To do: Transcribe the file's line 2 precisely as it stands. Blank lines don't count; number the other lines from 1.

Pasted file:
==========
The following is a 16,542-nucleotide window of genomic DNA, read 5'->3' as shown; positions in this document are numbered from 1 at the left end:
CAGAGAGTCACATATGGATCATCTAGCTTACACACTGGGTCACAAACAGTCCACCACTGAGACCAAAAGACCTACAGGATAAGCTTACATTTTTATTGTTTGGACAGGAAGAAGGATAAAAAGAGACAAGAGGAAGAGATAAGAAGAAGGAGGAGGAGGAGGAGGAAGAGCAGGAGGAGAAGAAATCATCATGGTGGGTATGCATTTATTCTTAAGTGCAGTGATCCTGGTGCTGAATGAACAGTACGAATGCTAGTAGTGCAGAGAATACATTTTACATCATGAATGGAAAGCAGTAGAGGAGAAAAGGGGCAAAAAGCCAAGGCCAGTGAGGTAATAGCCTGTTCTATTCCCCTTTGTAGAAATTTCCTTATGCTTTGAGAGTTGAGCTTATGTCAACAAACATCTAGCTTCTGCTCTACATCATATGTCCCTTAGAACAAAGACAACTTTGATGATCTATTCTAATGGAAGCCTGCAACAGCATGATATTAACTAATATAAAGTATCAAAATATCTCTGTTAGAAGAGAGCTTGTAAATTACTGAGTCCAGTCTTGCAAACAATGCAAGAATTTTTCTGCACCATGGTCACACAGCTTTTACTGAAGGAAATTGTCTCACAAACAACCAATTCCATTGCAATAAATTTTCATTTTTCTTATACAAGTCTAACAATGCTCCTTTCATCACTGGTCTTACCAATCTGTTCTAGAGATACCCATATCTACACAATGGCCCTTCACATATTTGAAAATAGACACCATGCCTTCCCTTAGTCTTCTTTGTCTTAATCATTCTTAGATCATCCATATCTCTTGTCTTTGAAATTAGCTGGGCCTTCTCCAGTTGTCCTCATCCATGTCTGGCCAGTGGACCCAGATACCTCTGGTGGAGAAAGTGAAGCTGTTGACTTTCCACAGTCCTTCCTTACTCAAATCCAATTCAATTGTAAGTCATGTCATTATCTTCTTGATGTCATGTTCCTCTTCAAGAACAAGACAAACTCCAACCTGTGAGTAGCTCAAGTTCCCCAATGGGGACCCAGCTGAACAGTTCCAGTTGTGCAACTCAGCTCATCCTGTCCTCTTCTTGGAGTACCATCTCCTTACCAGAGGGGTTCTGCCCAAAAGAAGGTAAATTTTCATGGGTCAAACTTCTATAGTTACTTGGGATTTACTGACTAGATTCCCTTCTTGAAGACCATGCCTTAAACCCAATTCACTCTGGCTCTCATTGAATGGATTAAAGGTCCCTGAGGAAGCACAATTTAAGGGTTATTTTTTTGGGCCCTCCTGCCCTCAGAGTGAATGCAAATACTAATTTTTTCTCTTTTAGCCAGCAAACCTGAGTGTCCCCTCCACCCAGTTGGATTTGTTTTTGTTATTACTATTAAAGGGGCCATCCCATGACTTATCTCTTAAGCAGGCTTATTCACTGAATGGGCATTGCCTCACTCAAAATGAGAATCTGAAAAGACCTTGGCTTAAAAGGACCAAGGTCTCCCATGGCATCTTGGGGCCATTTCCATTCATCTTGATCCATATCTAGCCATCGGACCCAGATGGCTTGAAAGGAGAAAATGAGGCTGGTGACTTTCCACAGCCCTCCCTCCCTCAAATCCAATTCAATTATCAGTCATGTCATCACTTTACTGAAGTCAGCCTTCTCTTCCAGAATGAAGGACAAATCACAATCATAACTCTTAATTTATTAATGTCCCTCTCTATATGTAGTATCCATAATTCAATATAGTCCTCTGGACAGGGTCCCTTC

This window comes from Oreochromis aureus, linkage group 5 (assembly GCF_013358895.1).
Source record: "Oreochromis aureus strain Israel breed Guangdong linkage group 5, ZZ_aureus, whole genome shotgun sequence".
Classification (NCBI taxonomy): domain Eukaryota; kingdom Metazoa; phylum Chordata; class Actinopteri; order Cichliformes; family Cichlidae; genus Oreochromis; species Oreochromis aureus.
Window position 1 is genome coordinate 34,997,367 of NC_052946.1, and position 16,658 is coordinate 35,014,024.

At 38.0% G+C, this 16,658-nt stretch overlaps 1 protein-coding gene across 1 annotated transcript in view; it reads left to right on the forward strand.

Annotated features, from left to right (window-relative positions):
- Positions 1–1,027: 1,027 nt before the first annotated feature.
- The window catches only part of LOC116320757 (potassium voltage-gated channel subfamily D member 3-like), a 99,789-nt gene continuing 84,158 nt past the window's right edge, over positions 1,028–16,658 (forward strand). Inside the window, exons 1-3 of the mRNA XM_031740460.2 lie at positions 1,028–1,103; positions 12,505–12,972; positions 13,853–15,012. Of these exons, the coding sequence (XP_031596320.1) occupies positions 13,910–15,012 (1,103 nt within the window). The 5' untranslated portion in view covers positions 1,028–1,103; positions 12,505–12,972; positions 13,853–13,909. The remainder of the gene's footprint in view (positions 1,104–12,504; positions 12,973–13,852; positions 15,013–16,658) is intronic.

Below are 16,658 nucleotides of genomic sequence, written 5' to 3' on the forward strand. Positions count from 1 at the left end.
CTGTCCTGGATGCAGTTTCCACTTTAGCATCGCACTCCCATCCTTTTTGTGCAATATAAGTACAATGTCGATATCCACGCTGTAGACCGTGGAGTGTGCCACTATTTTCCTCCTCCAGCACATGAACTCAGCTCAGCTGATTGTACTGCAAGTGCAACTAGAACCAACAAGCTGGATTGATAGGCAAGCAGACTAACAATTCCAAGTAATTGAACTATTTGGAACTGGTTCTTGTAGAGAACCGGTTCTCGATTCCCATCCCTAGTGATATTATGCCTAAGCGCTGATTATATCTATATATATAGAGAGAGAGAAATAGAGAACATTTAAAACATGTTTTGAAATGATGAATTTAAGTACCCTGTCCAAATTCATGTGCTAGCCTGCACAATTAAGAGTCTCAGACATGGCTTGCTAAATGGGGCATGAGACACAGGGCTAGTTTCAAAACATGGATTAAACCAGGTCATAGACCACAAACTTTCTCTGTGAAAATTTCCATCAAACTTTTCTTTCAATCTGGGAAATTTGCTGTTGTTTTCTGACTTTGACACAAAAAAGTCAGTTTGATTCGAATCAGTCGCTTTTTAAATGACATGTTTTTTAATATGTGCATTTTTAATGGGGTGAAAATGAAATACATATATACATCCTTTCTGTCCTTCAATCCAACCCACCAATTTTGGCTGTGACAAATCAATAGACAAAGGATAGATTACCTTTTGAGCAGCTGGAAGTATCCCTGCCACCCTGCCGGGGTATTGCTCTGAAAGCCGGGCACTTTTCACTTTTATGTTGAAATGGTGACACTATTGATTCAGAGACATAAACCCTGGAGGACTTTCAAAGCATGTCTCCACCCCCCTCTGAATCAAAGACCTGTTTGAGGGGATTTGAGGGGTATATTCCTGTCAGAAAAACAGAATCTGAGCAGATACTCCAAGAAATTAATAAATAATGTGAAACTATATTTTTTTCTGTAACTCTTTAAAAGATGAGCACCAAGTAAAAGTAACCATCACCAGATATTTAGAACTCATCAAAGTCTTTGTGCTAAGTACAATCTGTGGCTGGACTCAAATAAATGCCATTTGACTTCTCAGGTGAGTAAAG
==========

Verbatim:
CAGAGAGTCACATATGGATCATCTAGCTTACACACTGGGTCACAAACAGTCCACCACTGAGACCAAAAGACCTACAGGATAAGCTTACATTTTTATTGTTTGGACAGGAAGAAGGATAAAAAGAGACAAGAGGAAGAGATAAGAAGAAGGAGGAGGAGGAGGAGGAAGAGCAGGAGGAGAAGAAATCATCATGGTGGGTATGCATTTATTCTTAAGTGCAGTGATCCTGGTGCTGAATGAACAGTACGAATGCTAGTAGTGCAGAGAATACATTTTACATCATGAATGGAAAGCAGTAGAGGAGAAAAGGGGCAAAAAGCCAAGGCCAGTGAGGTAATAGCCTGTTCTATTCCCCTTTGTAGAAATTTCCTTATGCTTTGAGAGTTGAGCTTATGTCAACAAACATCTAGCTTCTGCTCTACATCATATGTCCCTTAGAACAAAGACAACTTTGATGATCTATTCTAATGGAAGCCTGCAACAGCATGATATTAACTAATATAAAGTATCAAAATATCTCTGTTAGAAGAGAGCTTGTAAATTACTGAGTCCAGTCTTGCAAACAATGCAAGAATTTTTCTGCACCATGGTCACACAGCTTTTACTGAAGGAAATTGTCTCACAAACAACCAATTCCATTGCAATAAATTTTCATTTTTCTTATACAAGTCTAACAATGCTCCTTTCATCACTGGTCTTACCAATCTGTTCTAGAGATACCCATATCTACACAATGGCCCTTCACATATTTGAAAATAGACACCATGCCTTCCCTTAGTCTTCTTTGTCTTAATCATTCTTAGATCATCCATATCTCTTGTCTTTGAAATTAGCTGGGCCTTCTCCAGTTGTCCTCATCCATGTCTGGCCAGTGGACCCAGATACCTCTGGTGGAGAAAGTGAAGCTGTTGACTTTCCACAGTCCTTCCTTACTCAAATCCAATTCAATTGTAAGTCATGTCATTATCTTCTTGATGTCATGTTCCTCTTCAAGAACAAGACAAACTCCAACCTGTGAGTAGCTCAAGTTCCCCAATGGGGACCCAGCTGAACAGTTCCAGTTGTGCAACTCAGCTCATCCTGTCCTCTTCTTGGAGTACCATCTCCTTACCAGAGGGGTTCTGCCCAAAAGAAGGTAAATTTTCATGGGTCAAACTTCTATAGTTACTTGGGATTTACTGACTAGATTCCCTTCTTGAAGACCATGCCTTAAACCCAATTCACTCTGGCTCTCATTGAATGGATTAAAGGTCCCTGAGGAAGCACAATTTAAGGGTTATTTTTTTGGGCCCTCCTGCCCTCAGAGTGAATGCAAATACTAATTTTTTCTCTTTTAGCCAGCAAACCTGAGTGTCCCCTCCACCCAGTTGGATTTGTTTTTGTTATTACTATTAAAGGGGCCATCCCATGACTTATCTCTTAAGCAGGCTTATTCACTGAATGGGCATTGCCTCACTCAAAATGAGAATCTGAAAAGACCTTGGCTTAAAAGGACCAAGGTCTCCCATGGCATCTTGGGGCCATTTCCATTCATCTTGATCCATATCTAGCCATCGGACCCAGATGGCTTGAAAGGAGAAAATGAGGCTGGTGACTTTCCACAGCCCTCCCTCCCTCAAATCCAATTCAATTATCAGTCATGTCATCACTTTACTGAAGTCAGCCTTCTCTTCCAGAATGAAGGACAAATCACAATCATAACTCTTAATTTATTAATGTCCCTCTCTATATGTAGTATCCATAATTCAATATAGTCCTCTGGACAGGGTCCCTTC